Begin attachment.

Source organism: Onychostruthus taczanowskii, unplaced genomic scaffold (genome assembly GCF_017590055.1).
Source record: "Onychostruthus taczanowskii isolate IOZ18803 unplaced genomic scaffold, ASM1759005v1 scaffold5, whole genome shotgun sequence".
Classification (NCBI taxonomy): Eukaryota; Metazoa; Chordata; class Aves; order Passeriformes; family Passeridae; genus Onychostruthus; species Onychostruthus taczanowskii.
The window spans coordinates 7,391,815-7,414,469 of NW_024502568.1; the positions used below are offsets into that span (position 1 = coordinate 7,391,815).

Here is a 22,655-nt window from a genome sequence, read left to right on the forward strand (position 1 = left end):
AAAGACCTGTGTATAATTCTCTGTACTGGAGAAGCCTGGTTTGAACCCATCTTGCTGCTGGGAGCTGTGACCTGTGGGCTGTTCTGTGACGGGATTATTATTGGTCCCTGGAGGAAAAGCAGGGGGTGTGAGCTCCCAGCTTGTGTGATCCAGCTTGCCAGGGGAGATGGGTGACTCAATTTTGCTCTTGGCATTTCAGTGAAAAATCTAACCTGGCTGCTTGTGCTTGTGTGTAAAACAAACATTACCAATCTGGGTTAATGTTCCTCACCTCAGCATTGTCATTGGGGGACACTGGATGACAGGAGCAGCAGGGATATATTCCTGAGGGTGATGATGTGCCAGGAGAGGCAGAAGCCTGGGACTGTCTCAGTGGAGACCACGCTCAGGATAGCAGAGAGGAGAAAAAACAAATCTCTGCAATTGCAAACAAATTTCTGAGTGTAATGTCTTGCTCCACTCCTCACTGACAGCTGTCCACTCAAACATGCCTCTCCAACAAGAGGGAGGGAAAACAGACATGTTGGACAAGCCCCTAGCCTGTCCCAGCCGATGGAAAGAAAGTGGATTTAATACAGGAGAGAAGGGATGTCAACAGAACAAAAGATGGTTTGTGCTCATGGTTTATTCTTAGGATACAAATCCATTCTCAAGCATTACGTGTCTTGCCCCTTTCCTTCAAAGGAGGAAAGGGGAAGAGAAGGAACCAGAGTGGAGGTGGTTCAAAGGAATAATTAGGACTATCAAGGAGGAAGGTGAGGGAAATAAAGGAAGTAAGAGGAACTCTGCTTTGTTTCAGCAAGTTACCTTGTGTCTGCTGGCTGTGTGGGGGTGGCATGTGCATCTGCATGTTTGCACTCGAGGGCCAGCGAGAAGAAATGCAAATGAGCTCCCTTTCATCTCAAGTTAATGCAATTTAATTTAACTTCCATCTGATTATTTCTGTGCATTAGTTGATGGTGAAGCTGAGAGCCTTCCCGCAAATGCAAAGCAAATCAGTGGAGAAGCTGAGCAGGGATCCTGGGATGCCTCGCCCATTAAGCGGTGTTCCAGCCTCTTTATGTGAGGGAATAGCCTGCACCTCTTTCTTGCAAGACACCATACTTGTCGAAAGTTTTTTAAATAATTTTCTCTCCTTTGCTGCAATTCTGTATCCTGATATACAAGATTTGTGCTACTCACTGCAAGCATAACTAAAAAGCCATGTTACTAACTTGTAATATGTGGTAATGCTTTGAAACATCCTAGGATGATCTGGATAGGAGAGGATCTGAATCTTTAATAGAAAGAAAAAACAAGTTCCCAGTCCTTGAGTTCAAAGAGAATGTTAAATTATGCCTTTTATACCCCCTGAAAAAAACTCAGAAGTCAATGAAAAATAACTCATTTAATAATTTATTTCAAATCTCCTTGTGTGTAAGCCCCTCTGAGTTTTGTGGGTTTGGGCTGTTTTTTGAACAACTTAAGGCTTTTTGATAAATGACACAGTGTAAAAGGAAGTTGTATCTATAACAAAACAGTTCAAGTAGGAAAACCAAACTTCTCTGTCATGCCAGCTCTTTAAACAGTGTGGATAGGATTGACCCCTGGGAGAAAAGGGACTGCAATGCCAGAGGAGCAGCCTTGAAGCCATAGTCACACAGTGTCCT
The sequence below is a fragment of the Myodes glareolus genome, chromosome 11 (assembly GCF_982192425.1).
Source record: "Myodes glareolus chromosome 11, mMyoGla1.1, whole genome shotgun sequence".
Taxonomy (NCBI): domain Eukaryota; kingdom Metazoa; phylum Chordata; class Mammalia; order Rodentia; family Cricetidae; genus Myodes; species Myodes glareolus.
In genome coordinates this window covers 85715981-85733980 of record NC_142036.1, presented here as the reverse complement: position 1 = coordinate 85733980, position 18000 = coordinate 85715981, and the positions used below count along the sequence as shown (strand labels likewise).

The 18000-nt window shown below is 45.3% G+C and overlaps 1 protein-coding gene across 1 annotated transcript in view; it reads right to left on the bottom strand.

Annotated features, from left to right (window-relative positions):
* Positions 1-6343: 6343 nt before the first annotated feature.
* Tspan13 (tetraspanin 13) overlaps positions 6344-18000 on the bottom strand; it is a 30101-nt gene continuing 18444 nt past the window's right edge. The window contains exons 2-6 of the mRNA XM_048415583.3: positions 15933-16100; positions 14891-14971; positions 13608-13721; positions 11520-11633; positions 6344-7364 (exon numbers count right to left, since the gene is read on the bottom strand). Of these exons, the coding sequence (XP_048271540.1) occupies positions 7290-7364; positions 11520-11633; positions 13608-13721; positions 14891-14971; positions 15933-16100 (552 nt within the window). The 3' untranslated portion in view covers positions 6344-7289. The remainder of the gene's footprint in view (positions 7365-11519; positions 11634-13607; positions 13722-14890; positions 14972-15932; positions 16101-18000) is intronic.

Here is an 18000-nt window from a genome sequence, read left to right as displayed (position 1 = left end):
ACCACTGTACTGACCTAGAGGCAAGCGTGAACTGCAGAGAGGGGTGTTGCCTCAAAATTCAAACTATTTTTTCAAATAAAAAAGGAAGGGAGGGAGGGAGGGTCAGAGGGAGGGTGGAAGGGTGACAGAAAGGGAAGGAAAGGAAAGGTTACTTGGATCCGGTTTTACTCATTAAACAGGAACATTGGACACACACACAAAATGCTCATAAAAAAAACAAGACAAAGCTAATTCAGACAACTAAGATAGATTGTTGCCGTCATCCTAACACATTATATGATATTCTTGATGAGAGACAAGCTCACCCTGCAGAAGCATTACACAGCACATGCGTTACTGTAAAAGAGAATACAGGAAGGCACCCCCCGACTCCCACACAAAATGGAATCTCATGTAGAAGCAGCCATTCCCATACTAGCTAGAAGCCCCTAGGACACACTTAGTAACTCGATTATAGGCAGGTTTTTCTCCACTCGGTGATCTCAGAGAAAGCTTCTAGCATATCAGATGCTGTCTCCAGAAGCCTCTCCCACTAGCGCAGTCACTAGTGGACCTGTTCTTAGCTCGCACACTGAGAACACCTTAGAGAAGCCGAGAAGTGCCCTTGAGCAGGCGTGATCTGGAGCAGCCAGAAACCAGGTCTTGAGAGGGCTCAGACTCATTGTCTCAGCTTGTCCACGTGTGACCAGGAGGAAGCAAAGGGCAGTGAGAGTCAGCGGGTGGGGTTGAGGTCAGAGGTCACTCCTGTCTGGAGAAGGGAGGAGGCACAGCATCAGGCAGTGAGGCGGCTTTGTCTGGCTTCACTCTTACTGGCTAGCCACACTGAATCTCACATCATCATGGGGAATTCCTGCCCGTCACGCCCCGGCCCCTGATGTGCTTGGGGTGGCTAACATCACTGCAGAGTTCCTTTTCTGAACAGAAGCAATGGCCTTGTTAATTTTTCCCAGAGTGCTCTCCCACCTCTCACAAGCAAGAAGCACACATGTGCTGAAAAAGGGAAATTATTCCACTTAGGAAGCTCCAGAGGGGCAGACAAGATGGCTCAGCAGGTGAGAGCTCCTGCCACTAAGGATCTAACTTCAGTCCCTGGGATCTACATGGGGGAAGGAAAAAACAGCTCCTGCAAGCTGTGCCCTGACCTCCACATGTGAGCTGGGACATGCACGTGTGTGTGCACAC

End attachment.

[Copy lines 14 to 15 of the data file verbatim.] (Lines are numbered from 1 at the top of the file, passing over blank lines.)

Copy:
* Tspan13 (tetraspanin 13) overlaps positions 6344-18000 on the bottom strand; it is a 30101-nt gene continuing 18444 nt past the window's right edge. The window contains exons 2-6 of the mRNA XM_048415583.3: positions 15933-16100; positions 14891-14971; positions 13608-13721; positions 11520-11633; positions 6344-7364 (exon numbers count right to left, since the gene is read on the bottom strand). Of these exons, the coding sequence (XP_048271540.1) occupies positions 7290-7364; positions 11520-11633; positions 13608-13721; positions 14891-14971; positions 15933-16100 (552 nt within the window). The 3' untranslated portion in view covers positions 6344-7289. The remainder of the gene's footprint in view (positions 7365-11519; positions 11634-13607; positions 13722-14890; positions 14972-15932; positions 16101-18000) is intronic.

Here is an 18000-nt window from a genome sequence, read left to right as displayed (position 1 = left end):